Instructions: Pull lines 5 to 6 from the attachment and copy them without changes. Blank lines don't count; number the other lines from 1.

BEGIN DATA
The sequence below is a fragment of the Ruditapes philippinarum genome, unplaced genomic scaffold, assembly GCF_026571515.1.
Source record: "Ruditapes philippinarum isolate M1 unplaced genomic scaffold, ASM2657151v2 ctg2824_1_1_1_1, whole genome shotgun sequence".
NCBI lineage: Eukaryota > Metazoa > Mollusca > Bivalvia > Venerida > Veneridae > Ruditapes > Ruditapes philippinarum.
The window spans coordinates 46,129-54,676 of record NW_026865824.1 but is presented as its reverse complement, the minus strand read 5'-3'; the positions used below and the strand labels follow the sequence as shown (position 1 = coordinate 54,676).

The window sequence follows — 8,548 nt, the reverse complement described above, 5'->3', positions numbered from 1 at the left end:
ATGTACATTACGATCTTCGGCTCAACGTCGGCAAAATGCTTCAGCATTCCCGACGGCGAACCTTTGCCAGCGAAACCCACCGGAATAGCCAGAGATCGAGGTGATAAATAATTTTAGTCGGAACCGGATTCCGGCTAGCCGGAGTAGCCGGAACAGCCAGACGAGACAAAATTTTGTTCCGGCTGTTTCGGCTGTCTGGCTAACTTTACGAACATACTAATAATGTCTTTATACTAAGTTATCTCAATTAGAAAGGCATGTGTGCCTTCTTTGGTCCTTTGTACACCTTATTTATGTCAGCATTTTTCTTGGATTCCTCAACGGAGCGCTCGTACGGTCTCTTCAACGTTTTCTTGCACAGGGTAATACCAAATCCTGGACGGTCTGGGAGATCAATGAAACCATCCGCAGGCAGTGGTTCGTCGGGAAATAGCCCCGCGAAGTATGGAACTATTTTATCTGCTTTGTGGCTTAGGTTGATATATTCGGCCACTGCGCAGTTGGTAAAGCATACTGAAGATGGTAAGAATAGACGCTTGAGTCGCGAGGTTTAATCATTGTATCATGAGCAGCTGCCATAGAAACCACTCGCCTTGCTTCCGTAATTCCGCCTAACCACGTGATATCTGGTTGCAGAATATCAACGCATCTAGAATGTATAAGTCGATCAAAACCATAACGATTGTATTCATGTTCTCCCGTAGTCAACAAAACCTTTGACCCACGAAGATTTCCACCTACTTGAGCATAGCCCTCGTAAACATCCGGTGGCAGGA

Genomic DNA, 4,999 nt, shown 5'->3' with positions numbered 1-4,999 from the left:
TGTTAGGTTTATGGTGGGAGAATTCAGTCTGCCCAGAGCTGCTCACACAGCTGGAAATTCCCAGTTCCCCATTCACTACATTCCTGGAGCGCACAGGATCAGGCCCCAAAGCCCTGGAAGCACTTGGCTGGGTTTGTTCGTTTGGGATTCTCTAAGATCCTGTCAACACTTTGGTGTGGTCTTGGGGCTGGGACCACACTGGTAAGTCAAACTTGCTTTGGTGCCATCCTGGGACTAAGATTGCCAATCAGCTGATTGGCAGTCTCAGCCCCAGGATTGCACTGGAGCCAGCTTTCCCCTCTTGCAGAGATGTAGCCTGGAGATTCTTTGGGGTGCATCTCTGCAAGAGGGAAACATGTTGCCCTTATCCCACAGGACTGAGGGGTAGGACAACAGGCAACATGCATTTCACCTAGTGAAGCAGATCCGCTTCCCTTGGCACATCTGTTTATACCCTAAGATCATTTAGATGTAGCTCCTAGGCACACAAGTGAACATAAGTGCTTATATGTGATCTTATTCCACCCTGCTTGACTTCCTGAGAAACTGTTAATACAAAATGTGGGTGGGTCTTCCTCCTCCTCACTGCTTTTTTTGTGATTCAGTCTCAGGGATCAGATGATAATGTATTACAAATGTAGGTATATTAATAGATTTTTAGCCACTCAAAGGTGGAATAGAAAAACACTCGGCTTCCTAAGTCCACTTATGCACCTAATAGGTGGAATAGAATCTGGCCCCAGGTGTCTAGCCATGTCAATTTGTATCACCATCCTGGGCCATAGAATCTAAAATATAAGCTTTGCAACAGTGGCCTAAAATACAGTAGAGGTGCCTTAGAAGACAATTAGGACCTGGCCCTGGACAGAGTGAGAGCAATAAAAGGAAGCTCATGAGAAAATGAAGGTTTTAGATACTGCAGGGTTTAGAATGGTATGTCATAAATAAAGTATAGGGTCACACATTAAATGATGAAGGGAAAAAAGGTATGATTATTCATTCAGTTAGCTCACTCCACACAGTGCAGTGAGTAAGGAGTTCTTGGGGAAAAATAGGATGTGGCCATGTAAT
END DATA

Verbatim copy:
The window sequence follows — 8,548 nt, the reverse complement described above, 5'->3', positions numbered from 1 at the left end:
ATGTACATTACGATCTTCGGCTCAACGTCGGCAAAATGCTTCAGCATTCCCGACGGCGAACCTTTGCCAGCGAAACCCACCGGAATAGCCAGAGATCGAGGTGATAAATAATTTTAGTCGGAACCGGATTCCGGCTAGCCGGAGTAGCCGGAACAGCCAGACGAGACAAAATTTTGTTCCGGCTGTTTCGGCTGTCTGGCTAACTTTACGAACATACTAATAATGTCTTTATACTAAGTTATCTCAATTAGAAAGGCATGTGTGCCTTCTTTGGTCCTTTGTACACCTTATTTATGTCAGCATTTTTCTTGGATTCCTCAACGGAGCGCTCGTACGGTCTCTTCAACGTTTTCTTGCACAGGGTAATACCAAATCCTGGACGGTCTGGGAGATCAATGAAACCATCCGCAGGCAGTGGTTCGTCGGGAAATAGCCCCGCGAAGTATGGAACTATTTTATCTGCTTTGTGGCTTAGGTTGATATATTCGGCCACTGCGCAGTTGGTAAAGCATACTGAAGATGGTAAGAATAGACGCTTGAGTCGCGAGGTTTAATCATTGTATCATGAGCAGCTGCCATAGAAACCACTCGCCTTGCTTCCGTAATTCCGCCTAACCACGTGATATCTGGTTGCAGAATATCAACGCATCTAGAATGTATAAGTCGATCAAAACCATAACGATTGTATTCATGTTCTCCCGTAGTCAACAAAACCTTTGACCCACGAAGATTTCCACCTACTTGAGCATAGCCCTCGTAAACATCCGGTGGCAGGA